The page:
Japanese Steel Makers to Cut GHG Emissions by 30%
The Japan Iron and Steel Federation and six other major steel makers announced they will jointly develop technologies for reducing about 30 percent of the current level of GHG emitted by the steel industry. The industry accounts for more than 40 percent of domestic industry’s total emissions, Jiji Press reports.
The team will try to develop technologies for separating and storing carbon dioxide contained in blast furnace gases and enable the use of hydrogen instead of carbon for iron ore reductions. The new technologies are expected to be operational by 2050.
The carbon dioxide separation technology will be developed by sharing information with European steel makers.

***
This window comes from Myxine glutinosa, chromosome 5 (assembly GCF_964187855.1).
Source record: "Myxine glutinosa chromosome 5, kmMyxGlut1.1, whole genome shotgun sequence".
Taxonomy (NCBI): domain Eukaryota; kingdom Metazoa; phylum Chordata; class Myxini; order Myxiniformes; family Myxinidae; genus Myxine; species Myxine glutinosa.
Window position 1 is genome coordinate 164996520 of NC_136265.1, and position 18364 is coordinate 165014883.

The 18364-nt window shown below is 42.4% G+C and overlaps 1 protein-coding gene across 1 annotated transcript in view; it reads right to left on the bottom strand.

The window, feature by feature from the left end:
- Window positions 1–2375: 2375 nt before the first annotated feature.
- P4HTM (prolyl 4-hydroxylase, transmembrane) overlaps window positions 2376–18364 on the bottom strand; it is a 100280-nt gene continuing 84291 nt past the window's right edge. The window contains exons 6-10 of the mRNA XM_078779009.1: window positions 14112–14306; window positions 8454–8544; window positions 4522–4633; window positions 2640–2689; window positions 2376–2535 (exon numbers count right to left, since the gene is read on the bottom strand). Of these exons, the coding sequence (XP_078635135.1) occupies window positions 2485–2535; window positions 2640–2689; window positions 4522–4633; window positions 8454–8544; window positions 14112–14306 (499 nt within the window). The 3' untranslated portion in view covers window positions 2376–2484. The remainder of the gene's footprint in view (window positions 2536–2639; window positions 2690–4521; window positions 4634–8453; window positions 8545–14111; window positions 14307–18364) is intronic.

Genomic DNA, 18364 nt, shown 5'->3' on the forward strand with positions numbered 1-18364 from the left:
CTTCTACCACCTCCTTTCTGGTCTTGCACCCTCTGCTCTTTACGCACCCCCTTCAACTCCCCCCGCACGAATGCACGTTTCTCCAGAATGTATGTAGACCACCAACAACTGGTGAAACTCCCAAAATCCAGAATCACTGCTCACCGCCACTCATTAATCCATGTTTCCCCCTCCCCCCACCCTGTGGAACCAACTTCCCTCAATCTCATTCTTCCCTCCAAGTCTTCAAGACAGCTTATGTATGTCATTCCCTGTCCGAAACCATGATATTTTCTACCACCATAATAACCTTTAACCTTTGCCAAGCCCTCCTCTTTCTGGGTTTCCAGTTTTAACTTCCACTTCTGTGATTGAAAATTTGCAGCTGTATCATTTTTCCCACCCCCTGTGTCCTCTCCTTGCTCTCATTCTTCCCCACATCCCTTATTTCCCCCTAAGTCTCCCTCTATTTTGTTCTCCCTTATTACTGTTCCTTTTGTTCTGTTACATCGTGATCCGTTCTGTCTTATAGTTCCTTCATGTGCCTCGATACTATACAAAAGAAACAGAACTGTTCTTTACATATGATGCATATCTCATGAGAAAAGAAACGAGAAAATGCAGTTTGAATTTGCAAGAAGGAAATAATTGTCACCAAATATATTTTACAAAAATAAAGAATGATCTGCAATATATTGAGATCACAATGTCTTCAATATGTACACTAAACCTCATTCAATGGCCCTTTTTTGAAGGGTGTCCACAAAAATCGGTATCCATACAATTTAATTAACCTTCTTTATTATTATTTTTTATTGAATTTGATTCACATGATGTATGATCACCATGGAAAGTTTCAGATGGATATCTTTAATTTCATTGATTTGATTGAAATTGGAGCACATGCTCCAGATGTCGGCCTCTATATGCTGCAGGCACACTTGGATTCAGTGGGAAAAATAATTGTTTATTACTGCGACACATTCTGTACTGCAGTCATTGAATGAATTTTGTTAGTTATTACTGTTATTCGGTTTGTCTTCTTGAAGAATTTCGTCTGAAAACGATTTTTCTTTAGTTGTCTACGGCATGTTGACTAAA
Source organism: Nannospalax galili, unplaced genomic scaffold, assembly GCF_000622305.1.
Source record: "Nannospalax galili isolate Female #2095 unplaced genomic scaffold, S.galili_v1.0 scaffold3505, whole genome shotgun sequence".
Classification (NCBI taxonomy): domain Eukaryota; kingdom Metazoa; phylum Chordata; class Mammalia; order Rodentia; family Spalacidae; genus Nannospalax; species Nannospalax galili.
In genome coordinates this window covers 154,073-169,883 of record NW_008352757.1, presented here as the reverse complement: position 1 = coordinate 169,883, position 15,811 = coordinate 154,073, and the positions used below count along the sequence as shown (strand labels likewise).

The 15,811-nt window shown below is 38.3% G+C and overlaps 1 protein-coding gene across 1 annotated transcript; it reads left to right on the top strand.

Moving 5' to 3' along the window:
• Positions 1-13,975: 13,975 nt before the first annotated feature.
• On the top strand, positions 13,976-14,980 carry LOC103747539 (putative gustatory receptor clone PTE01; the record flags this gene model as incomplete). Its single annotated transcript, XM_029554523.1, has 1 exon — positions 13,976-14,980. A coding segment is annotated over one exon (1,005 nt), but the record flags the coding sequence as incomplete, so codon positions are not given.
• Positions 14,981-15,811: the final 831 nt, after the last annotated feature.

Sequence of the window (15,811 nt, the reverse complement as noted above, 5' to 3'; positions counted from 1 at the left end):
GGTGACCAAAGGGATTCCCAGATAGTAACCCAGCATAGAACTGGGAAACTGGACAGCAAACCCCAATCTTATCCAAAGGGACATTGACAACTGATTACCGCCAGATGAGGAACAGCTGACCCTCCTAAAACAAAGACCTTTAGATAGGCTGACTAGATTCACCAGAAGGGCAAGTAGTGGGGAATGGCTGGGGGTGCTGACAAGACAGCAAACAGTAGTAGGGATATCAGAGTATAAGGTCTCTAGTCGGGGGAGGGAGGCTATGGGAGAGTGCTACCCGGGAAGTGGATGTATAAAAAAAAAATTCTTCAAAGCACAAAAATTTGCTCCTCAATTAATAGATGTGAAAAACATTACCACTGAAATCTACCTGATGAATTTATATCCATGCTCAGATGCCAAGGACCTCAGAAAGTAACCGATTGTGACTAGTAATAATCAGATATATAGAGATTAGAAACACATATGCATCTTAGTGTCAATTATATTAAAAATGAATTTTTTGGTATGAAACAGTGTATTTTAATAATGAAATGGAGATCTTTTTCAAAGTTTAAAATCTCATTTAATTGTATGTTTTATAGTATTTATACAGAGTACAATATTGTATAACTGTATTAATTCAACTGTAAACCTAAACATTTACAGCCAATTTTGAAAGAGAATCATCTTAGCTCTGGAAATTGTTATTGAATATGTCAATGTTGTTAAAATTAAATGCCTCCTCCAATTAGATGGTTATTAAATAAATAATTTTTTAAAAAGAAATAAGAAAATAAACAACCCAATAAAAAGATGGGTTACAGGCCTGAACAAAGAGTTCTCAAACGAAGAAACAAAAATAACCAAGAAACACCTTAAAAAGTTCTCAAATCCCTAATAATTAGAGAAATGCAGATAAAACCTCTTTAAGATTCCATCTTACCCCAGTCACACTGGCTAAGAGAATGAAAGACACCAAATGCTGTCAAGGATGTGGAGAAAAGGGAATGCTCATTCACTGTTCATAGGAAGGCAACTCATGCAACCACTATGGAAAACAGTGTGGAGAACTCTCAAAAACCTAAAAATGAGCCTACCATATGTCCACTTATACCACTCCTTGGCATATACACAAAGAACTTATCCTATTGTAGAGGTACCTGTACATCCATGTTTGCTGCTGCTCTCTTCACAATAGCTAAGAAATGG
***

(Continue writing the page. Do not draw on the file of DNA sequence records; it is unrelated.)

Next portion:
The first phase of the initiative through March 2013 will cost around $1 billion and will be financed by New Energy and Industrial Technology Development Organization.
More than 60 members of the Japan Iron and Steel Federation announced last year that they will buy 44 million tons of carbon emission credits from United Nations, up from a planned 28 million tons.
The steel industry has also endorsed a global approach as the best way for steel to help address climate change. The industry says it will collect and report the carbon dioxide emissions data of steel plants in all the major steel producing countries.
Energy Manager News
- Senators National Energy Policy Vision Leads to a Hopeful Future
- Google Builds Data Center on Site of Old Coal Plant
- EPA Honors 3 Facilities for Combined Heat and Power
- Cheese Factory Installs Anaerobic Digestion
- Certification Program Established for Green Button Standard
- Diesel Genset Market to Reach $68B by 2024, Navigant Says
- Emulsion Mist Collectors Designed for Heavy Industry
- IKEA Plugs In Fuel Cells at California Store